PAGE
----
He likens all of us to the priest and the Levite who walk by the way side, in the parable of the Good Samaritan. 

Of course, one cannot but think of the rancorous political discourse concerning immigration that is going on right now in the US. The Pope today made no policy prescriptions. No doubt these are complicated, and difficult. And the domain of the lay faithful, to work out in the public square along with others of good will. However, he reminds us, powerfully, that at the heart of these issues are human beings, made in the image and likeness of God, whom Christ commands us to love. He calls us all to the virtue of solidarity. To be our brothers' keeper. (Incidentally, an excerpt from Archbishop Gomez' book on immigration was published by the NY Post this weekend.) 

I can only imagine what the scene would have been like had he been at the U.S.-Mexico border and apologized to the economic migrants and others who come here, those whom we label so blithely, "illegals."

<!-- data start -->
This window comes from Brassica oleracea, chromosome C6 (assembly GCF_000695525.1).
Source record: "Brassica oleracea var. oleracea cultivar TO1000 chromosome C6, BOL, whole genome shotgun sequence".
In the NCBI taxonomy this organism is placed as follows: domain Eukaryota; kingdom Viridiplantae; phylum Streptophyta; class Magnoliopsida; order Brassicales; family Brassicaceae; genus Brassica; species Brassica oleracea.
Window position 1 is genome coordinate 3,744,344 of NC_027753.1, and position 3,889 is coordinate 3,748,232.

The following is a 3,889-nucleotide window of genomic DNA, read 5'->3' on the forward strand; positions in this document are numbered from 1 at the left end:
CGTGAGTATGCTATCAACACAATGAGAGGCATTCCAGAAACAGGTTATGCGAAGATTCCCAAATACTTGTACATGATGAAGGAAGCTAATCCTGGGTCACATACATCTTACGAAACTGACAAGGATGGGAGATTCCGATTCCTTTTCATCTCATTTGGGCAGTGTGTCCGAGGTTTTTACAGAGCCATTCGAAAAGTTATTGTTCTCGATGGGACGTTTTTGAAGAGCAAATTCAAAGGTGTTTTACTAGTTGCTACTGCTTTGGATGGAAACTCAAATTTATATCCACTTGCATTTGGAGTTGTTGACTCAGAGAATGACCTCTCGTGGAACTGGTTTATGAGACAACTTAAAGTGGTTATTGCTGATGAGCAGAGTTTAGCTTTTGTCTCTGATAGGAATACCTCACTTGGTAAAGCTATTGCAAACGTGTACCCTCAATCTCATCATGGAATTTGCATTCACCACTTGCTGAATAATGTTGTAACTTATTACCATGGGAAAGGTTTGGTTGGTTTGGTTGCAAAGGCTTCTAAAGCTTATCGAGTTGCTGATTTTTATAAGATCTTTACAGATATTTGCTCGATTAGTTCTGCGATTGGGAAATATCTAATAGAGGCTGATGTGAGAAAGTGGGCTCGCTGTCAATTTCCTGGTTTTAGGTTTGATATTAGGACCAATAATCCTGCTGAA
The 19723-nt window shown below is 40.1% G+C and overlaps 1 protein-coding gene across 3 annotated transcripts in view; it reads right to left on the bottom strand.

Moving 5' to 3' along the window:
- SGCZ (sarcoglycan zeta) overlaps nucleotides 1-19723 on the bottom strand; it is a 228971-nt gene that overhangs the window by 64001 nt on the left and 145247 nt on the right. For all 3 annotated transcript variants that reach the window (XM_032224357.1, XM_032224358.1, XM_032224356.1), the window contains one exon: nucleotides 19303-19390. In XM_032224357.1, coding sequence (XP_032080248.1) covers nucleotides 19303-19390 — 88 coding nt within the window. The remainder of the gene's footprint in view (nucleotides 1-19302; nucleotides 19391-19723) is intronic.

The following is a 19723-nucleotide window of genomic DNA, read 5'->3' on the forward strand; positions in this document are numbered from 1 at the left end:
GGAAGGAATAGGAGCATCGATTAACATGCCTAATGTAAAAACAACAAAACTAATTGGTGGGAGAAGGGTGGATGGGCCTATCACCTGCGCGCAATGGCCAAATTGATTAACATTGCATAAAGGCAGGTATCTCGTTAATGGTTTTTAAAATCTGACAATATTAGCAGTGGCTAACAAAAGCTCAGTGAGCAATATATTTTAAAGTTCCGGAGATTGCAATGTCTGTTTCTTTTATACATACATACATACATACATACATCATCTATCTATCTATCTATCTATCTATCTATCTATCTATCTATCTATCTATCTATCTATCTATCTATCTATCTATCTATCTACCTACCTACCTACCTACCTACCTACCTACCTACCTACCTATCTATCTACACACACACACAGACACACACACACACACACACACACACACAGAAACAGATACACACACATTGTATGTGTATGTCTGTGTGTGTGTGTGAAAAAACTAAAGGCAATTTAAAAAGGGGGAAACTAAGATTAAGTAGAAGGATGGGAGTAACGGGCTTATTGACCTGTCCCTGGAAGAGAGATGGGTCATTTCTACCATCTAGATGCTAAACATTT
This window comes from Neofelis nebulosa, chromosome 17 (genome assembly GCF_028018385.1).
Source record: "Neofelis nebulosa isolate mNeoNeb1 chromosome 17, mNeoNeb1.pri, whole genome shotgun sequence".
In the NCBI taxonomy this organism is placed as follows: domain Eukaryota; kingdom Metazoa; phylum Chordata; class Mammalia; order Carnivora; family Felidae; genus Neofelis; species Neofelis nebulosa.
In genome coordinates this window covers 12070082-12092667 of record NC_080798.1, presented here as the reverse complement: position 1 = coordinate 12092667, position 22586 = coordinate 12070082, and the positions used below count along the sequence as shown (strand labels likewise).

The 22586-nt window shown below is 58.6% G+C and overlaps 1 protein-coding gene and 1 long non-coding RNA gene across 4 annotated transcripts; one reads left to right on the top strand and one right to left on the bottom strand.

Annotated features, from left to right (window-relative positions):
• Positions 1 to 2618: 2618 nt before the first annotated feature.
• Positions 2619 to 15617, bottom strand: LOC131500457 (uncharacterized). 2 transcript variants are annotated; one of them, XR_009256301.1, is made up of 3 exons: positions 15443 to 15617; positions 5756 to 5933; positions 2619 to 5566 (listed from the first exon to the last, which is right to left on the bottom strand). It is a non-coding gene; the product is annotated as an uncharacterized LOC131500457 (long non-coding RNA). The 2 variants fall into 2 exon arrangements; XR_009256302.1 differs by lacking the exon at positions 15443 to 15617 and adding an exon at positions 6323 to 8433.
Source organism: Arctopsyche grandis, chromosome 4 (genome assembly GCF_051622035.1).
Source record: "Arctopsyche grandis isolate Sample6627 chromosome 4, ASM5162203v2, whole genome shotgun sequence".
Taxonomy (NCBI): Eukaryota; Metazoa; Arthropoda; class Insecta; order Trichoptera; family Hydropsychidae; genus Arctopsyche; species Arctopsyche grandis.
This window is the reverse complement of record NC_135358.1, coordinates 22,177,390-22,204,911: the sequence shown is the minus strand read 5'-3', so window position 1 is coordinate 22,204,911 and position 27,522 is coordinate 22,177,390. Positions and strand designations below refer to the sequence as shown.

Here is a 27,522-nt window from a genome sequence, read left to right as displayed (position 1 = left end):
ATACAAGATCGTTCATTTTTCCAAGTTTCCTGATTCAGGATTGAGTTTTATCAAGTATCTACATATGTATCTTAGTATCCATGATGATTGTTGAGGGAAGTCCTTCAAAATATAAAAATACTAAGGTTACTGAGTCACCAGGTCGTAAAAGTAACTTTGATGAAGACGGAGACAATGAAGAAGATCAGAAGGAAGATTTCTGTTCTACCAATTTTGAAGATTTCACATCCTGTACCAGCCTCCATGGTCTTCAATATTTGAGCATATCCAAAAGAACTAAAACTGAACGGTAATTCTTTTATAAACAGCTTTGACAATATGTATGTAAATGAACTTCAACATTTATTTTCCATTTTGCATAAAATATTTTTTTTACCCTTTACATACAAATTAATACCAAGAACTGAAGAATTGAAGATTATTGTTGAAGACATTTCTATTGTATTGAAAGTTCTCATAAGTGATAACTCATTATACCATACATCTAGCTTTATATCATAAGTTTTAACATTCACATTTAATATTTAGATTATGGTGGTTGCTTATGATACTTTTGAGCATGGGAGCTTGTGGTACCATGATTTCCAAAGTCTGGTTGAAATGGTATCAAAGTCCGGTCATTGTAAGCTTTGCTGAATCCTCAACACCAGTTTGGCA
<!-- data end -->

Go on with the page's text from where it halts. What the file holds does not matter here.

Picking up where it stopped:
But it's not just others' indifference that he reminded me of. No consolations here. No chance to rest content with insidious pride. "Well, you're better. You don't think that way about them." So much of our discourse centers on us having the right attitude and thoughts about all the issues, when it's what we do that matters in the end. I think back to an encounter in Rome's Termini station just over a week ago. Of an angry, anguished old man who wanted money to fill his anti-asthma inhaler. I interrupted his canned speech, and he angrily tore open his shirt and pointed to a scar from surgery, and spewed a torrent that I could barely follow. I offered to buy him some sandwiches and a cold drink. "Ma non ti do soldi, mi dispiace." He picked out what he wanted and mumbled an angry thanks and disappeared, when a woman appeared, her face pleading. "Qualcosa da bere, Padre. Ho sete." And I froze. Not another one! I will be here forever! Termini is crawling with beggars. How will I make my train? "Per piacere, Padre. Solo un succo ... " Her face is still etched in my mind.